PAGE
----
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Laparoscopy in the medical technology industry

Provider for Laparoscopy in the medical technology industry

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Laparoscopy in the medical technology industry

Laparoscopy

Gynecological laparoscopy is a surgical procedure that avoids incisions in the abdomen when the internal genitals and bladder are disturbed. At the beginning of development, the ovaries were sterilized or a small intervention was carried out. Today, gynecological laparoscopy can be used to perform major tumor interventions that remove lymph nodes along the large vessels, even for cancer of the uterus or cervix. The number of incisions through the abdominal wall is constantly decreasing so that as many instruments as possible can be inserted through the navel (single incision technique). In addition, laparoscopic techniques are becoming more and more complex. This means that very complex and extensive operations can be performed without abdominal incisions, especially in oncology.

The use of robots has not yet found widespread use in gynecology. So far, there have been no advantages over conventional methods, while the costs are considerably higher and the operating time is considerably longer. Laparoscopy (laparoscopy) is a procedure in which the intestines in the abdomen are examined and minor surgical procedures are performed. Compared to open abdominal surgery (open surgery), laparoscopy only requires two to three small incisions (approximately one to two centimeters). This is used to insert laparoscopes and other instruments into the abdominal cavity (keyhole surgery). The main advantage of this so called minimally invasive surgery is that it reduces the burden on the patient. The first human laparoscopy was performed in 1910.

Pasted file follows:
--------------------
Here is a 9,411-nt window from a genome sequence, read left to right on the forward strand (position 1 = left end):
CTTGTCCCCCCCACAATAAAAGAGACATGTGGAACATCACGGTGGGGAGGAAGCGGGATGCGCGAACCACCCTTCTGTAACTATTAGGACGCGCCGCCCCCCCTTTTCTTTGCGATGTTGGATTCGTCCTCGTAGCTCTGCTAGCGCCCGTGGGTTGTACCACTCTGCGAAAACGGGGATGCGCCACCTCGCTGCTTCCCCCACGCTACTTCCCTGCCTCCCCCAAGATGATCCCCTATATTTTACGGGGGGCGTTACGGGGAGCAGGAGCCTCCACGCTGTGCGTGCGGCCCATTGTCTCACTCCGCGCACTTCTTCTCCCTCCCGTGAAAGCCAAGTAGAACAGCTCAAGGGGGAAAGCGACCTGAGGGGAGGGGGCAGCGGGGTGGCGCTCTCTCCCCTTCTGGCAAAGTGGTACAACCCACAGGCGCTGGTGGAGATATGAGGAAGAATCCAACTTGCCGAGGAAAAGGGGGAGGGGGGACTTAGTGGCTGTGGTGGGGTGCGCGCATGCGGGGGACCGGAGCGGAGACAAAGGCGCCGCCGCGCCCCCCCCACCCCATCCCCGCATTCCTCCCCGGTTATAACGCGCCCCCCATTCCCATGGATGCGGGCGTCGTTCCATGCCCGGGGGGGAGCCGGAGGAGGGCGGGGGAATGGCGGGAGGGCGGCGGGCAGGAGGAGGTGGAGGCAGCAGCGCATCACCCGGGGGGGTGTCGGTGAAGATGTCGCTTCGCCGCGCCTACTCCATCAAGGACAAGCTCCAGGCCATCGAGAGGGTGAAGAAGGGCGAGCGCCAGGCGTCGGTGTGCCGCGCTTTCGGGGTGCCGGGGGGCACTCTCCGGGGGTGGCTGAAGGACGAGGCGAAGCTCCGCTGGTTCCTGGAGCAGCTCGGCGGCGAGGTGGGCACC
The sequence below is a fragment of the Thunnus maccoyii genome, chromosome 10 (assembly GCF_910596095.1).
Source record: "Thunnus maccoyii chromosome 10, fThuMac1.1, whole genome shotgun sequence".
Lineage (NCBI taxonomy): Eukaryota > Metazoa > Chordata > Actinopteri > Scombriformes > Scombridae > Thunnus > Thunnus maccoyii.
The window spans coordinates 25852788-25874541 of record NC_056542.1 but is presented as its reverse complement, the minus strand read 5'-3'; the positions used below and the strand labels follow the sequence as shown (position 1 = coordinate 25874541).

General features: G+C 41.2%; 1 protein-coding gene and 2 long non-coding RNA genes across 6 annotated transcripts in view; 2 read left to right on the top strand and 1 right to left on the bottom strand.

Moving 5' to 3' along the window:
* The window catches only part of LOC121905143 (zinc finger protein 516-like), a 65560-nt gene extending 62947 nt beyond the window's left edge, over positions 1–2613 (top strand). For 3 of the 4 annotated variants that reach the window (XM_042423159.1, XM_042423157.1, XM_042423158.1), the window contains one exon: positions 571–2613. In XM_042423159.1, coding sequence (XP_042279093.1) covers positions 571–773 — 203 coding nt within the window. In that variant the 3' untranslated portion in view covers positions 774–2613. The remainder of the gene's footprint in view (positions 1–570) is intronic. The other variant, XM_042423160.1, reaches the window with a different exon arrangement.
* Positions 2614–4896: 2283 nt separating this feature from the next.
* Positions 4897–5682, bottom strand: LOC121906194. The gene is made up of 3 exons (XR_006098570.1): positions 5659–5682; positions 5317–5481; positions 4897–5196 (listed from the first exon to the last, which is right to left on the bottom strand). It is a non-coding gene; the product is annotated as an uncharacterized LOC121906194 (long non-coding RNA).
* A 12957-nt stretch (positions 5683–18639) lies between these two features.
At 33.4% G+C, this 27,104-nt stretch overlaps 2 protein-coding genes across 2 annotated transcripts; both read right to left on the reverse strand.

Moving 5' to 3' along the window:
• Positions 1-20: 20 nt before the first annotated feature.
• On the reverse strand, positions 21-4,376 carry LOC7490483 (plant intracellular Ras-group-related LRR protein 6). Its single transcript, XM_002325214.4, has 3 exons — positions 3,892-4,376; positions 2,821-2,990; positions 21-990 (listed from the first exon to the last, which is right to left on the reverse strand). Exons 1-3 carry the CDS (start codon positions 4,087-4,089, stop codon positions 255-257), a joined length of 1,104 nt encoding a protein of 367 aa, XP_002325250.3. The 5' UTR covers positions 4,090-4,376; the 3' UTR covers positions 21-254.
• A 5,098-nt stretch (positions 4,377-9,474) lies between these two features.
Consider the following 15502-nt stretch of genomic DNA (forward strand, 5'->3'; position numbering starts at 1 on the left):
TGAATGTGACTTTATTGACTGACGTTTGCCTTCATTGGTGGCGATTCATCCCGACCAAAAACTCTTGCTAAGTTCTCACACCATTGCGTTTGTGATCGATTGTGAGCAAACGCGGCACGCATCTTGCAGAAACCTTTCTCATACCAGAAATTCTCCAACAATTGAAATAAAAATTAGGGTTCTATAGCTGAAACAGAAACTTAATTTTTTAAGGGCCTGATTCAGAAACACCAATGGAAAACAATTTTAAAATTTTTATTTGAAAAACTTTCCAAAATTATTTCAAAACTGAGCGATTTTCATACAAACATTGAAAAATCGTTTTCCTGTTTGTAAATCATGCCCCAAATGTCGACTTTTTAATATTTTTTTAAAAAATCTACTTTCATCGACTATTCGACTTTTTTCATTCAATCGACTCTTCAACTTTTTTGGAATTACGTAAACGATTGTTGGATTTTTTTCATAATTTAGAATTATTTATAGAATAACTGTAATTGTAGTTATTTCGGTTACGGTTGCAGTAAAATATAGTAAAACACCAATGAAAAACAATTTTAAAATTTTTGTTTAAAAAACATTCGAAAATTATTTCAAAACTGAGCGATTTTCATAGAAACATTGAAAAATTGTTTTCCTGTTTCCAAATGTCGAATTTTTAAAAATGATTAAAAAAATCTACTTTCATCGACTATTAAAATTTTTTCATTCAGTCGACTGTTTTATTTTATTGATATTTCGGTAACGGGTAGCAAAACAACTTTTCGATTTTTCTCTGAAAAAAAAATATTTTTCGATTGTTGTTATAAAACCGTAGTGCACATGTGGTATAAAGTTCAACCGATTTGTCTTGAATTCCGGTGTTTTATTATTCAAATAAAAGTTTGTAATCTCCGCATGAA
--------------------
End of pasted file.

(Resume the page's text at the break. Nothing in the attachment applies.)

During laparoscopy, the surgeon can view abdominal organs such as the liver, small and large intestines, or internal organs of the genitals on the monitor. If pathological changes (such as inflammation, cancer) are suspected, tissue samples (biopsy) can be taken and then examined under a microscope. In addition, small surgical interventions can be carried out on the organs. After the laparoscopy, the skin incision was sutured and the gas was released again. Depending on the procedure, you can be discharged from the hospital the same day or a few days after the laparoscopy. If other tests (such as ultrasound (x-ray), x-ray) do not give clear results, laparoscopy can be done for diagnostic reasons, e.g. B. to clarify unclear abdominal complaints. In addition, in many cases laparoscopy is a less invasive alternative (body contact) to open abdominal surgery (open surgery). Laparoscopy is not recommended for certain diseases such as coagulopathy, intestinal obstruction, peritonitis, or severe cardiovascular disease. During laparoscopy, the surgeon can determine that open surgery is needed. This is the case, for example, if the result found is greater than the result originally assumed and the keyhole approach cannot be dealt with. Complications (such as profuse bleeding) may also require an abdominal incision.

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